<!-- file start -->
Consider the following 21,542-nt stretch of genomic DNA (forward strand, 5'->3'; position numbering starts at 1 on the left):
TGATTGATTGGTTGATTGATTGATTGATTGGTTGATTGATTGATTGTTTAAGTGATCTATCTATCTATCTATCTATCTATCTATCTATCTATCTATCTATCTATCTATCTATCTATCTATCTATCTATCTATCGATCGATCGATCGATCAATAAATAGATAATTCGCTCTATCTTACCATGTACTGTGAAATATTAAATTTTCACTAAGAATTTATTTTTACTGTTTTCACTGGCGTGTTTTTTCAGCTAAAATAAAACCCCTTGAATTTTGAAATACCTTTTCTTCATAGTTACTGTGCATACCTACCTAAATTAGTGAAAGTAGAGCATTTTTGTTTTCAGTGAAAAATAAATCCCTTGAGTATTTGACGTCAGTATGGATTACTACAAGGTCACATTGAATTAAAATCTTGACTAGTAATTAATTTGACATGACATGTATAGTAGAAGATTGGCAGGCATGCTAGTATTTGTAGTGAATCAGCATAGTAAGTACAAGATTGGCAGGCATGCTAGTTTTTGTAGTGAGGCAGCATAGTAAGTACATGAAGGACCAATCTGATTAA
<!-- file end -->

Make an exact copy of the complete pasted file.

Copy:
Consider the following 21,542-nt stretch of genomic DNA (forward strand, 5'->3'; position numbering starts at 1 on the left):
TGATTGATTGGTTGATTGATTGATTGATTGGTTGATTGATTGATTGTTTAAGTGATCTATCTATCTATCTATCTATCTATCTATCTATCTATCTATCTATCTATCTATCTATCTATCTATCTATCTATCTATCGATCGATCGATCGATCAATAAATAGATAATTCGCTCTATCTTACCATGTACTGTGAAATATTAAATTTTCACTAAGAATTTATTTTTACTGTTTTCACTGGCGTGTTTTTTCAGCTAAAATAAAACCCCTTGAATTTTGAAATACCTTTTCTTCATAGTTACTGTGCATACCTACCTAAATTAGTGAAAGTAGAGCATTTTTGTTTTCAGTGAAAAATAAATCCCTTGAGTATTTGACGTCAGTATGGATTACTACAAGGTCACATTGAATTAAAATCTTGACTAGTAATTAATTTGACATGACATGTATAGTAGAAGATTGGCAGGCATGCTAGTATTTGTAGTGAATCAGCATAGTAAGTACAAGATTGGCAGGCATGCTAGTTTTTGTAGTGAGGCAGCATAGTAAGTACATGAAGGACCAATCTGATTAA